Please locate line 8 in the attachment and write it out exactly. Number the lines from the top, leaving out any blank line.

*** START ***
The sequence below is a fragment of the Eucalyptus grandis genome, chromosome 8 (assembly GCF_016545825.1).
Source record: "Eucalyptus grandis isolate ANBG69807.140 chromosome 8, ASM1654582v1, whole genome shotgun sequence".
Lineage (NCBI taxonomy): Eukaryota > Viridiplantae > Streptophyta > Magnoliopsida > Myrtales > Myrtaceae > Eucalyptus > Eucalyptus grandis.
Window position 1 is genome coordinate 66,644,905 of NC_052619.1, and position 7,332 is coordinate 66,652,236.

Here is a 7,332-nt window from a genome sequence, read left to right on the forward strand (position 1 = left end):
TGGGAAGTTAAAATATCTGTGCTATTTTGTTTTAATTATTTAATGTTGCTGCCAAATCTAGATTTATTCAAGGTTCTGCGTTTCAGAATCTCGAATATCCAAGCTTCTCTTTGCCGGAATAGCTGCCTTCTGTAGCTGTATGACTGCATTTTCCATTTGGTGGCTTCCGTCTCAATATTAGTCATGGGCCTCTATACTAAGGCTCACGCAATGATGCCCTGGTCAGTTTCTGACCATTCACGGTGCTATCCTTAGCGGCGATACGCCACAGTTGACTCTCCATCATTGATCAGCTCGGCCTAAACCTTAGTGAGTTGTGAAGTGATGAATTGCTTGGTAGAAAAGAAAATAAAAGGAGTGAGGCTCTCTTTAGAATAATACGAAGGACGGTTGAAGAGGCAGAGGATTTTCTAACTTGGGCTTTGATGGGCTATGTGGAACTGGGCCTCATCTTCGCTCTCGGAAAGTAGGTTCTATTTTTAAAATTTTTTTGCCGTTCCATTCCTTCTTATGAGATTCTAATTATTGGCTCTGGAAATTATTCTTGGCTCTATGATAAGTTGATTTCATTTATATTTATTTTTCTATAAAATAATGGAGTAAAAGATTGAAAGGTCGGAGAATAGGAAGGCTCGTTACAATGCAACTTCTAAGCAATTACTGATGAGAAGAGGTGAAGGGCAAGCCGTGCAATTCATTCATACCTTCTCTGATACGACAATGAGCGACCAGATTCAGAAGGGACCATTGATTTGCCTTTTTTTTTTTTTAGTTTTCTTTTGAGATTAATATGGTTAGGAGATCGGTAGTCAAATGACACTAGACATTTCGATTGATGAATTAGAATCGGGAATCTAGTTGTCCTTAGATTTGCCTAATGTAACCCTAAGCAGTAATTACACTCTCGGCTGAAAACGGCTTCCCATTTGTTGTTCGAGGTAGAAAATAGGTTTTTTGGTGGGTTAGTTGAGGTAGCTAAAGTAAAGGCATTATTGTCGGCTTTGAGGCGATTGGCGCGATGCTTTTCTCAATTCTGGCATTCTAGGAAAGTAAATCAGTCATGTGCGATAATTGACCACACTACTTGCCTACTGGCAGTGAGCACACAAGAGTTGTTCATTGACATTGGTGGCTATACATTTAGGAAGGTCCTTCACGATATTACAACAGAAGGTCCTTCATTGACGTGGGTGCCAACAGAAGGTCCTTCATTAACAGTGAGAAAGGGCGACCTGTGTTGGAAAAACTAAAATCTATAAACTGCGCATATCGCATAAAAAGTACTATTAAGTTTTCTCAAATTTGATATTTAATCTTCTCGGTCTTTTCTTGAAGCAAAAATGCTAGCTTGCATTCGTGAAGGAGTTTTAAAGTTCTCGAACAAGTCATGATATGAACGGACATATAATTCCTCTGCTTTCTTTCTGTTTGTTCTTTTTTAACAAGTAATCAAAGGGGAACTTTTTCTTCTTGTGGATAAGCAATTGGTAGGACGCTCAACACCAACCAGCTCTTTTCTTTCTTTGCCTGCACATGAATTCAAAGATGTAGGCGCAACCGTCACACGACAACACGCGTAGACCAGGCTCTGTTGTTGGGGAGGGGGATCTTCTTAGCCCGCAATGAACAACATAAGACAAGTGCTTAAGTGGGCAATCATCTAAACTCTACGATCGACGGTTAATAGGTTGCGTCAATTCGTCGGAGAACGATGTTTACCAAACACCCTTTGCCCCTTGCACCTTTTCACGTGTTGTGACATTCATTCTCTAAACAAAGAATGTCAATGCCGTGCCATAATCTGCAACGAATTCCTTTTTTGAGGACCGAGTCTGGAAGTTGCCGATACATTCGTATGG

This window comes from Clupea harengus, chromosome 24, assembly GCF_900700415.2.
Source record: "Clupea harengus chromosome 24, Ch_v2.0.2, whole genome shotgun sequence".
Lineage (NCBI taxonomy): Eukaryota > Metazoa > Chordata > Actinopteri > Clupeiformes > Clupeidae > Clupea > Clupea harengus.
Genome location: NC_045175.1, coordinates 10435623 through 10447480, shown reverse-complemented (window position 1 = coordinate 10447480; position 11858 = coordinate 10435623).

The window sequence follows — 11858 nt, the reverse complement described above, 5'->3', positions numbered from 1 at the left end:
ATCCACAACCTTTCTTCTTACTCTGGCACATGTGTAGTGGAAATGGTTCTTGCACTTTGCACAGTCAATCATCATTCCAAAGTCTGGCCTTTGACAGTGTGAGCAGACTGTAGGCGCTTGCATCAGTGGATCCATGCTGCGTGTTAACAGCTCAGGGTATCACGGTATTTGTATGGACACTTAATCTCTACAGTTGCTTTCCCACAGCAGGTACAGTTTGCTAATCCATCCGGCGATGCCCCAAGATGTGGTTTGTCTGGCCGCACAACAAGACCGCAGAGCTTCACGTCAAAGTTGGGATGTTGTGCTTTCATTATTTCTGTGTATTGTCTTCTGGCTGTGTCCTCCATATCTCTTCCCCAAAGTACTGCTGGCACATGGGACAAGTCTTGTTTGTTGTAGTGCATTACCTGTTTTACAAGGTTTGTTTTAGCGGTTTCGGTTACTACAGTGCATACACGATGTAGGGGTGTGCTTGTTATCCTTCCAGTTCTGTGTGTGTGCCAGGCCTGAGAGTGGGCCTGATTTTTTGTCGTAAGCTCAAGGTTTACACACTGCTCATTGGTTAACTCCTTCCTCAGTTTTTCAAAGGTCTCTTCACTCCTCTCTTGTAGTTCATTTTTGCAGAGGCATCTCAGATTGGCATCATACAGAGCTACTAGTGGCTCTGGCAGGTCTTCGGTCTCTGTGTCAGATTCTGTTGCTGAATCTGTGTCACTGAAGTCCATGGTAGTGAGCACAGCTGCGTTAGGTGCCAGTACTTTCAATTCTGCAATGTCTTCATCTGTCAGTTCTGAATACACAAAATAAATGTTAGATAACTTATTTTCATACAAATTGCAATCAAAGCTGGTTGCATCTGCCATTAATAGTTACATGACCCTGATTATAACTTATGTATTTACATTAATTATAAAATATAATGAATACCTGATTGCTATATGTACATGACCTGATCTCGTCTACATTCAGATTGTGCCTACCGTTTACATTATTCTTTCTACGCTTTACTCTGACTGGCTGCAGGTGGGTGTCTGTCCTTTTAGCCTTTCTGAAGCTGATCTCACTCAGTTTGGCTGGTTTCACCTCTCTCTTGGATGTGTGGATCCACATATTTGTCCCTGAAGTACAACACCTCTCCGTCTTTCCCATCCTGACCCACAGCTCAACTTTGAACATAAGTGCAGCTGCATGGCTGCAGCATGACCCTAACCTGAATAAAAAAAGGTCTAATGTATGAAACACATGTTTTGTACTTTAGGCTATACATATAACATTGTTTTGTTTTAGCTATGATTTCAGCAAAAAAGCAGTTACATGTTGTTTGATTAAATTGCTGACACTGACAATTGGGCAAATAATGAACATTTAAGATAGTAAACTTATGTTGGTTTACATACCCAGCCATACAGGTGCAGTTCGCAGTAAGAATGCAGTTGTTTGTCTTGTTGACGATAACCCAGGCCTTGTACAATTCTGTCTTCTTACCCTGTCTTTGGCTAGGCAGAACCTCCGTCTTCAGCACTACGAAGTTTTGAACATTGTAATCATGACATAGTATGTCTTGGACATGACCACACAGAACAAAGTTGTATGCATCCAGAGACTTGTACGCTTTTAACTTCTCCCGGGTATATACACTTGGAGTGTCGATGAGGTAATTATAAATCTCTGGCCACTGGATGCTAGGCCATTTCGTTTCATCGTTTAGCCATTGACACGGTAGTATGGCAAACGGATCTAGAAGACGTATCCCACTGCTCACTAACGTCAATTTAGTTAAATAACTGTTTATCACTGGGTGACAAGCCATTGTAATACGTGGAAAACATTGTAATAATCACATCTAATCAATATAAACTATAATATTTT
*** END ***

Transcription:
Source record: "Clupea harengus chromosome 24, Ch_v2.0.2, whole genome shotgun sequence".